We have an answer to what comes first: The powertrain technology or the infrastructure that fuels (or charges) it? Electric trucks have rolled out in short-haul applications, and electric charging infrastructure has rolled out to support them. OEMs and fleets are driving the EV change in the battery electric arena, and that’s likely to be true in the hydrogen arena as well.
Hydrogen is currently in the same precarious place that battery electric trucks were about three years ago. Development of hydrogen powertrains are being developed behind closed doors and there’s growing interest from fleet customers. It’s early days in the adoption cycle–a cycle that Cummins aims to accelerate and shorten with its X15H hydrogen internal combustion engine, a 15-liter hydrogen power plant that is one of the most eyebrow-raising additions to Cummins fuel-agnostic X-Series portfolio.
“As we’re working toward decarbonization, we need solutions, and the hydrogen engine’s a practical solution,” began Jim Nebergall, general manager, Cummins Hydrogen Engine Business. “It’s a zero-carbon fuel that drives a tremendous greenhouse gas reduction, but it’s also the lowest cost zero-carbon fuel technology out there.”
Remember, we’re not talking about a fuel cell powertrain. This is an engine that shares plenty of commonalities with the well-known Cummins X15 diesel engine. Here are some quick-fire bullet points that outline the X15H similarities to its diesel counterpart:
• Direct injection, spark ignited;
• Power ratings that overlap (at least in part) with the diesel X15; and
• Common components for the engine block, crank and mounting points (to name a few).
“It’s very familiar,” Nebergall confirmed. “Maintenance practices are very common. There are not a lot of changes from the X15 to the X15H. We work in a risk-averse market. We have a risk-averse industry. The X15H doesn’t carry a lot of risk. Cummins can make an engine that runs on any fuel. Hydrogen just happens to be a great zero-carbon fuel that a lot of customers are moving to as their final fuel.”
“Final fuel”–that has a nice ring to it, but Nebergall knows that there’s a long hydrogen road ahead. The first mile marker on that road is finding the right application that will drive adoption. Cummins pegs long-haul routes at 300 miles or more as a prime target. Clearly that fills a decarbonization need with battery electric trucks capping out at about 250 miles of range, but there’s another potential solution for that application. Natural gas is an obvious (and growing) contender to challenge diesel in the short term, but still produces emissions (that can be offset if you fuel with renewable natural gas, but that’s another story). Of course, a hydrogen engine also produces NOx emissions.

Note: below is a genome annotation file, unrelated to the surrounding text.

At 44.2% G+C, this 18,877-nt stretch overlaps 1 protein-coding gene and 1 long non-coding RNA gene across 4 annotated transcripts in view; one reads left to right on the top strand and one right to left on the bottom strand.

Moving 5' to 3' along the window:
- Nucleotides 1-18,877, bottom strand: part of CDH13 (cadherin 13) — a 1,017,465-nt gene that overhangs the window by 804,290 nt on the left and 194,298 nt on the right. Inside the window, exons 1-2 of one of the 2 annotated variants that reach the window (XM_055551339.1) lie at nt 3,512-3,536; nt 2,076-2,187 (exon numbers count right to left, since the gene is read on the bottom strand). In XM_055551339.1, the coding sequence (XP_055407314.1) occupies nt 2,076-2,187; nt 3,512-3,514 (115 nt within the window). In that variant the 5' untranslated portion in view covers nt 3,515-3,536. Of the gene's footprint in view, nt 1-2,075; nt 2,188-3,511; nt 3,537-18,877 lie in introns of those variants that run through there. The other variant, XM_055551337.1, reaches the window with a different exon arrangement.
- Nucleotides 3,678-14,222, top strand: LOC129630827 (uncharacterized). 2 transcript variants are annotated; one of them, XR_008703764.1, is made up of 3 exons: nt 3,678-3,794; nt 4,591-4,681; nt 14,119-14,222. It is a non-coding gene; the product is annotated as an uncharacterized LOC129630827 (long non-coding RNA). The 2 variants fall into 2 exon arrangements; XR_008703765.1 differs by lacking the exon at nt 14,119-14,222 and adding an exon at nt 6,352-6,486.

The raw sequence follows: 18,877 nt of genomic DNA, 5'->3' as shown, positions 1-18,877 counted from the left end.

“But it will be much lower than the emissions produced by today’s diesels,” Nebergall said. “About 75% lower. Very low NOx, but there will still be NOx.”
Nebergall was tight-lipped on specific emissions numbers and how it might stack up to the natural gas-driven X15N, but promised that more details would be shared once the engine is closer to launch.
The benefit of a hydrogen engine comes in the transition to a new fuel. While fleets would feel comfortable with the X15H similarities to the diesel X15, some of the X15H differences would help ease them into a hydrogen-driven future. Take the fuel storage system, for example.
“The on-board cylinder tanks for the X15H hydrogen fuel systems are exactly the same as for a fuel cell vehicle,” Nebergall said. “That’s good for the OEM because now they have the engineering work to figure out. This way they can integrate it once for the engine and it works with a fuel cell.”
Think of it as one small step toward decarbonization, from an equipment point of view, and one giant leap forward for the adoption of a new-to-long-haul-transportation fuel source. Yet it begs the question: Does the hydrogen engine stick around after the hydrogen fuel cell finds its footing in the market?
Nebergall gazed into his crystal ball:
“We don’t know what the future holds, but there are a lot of environmental conditions that we’ve designed engines to work in–extreme cold ambient temperatures or extreme operating environments where there’s a lot of dust and debris. For fuel cells, we need to see how they perform when it’s minus 40 degrees outside and water is coming out of the tailpipe. With an engine, you don’t have to worry about that. There are differences. I don’t know that one solution is ever going to be 100%. I think there’s a place for both in the future.”
In the short term, there are a growing number of options for fleets to tackle their sustainability goals. Click below to read more stories from our Cummins on Cummins series and dive into how they’re divvying up their engine development strategy: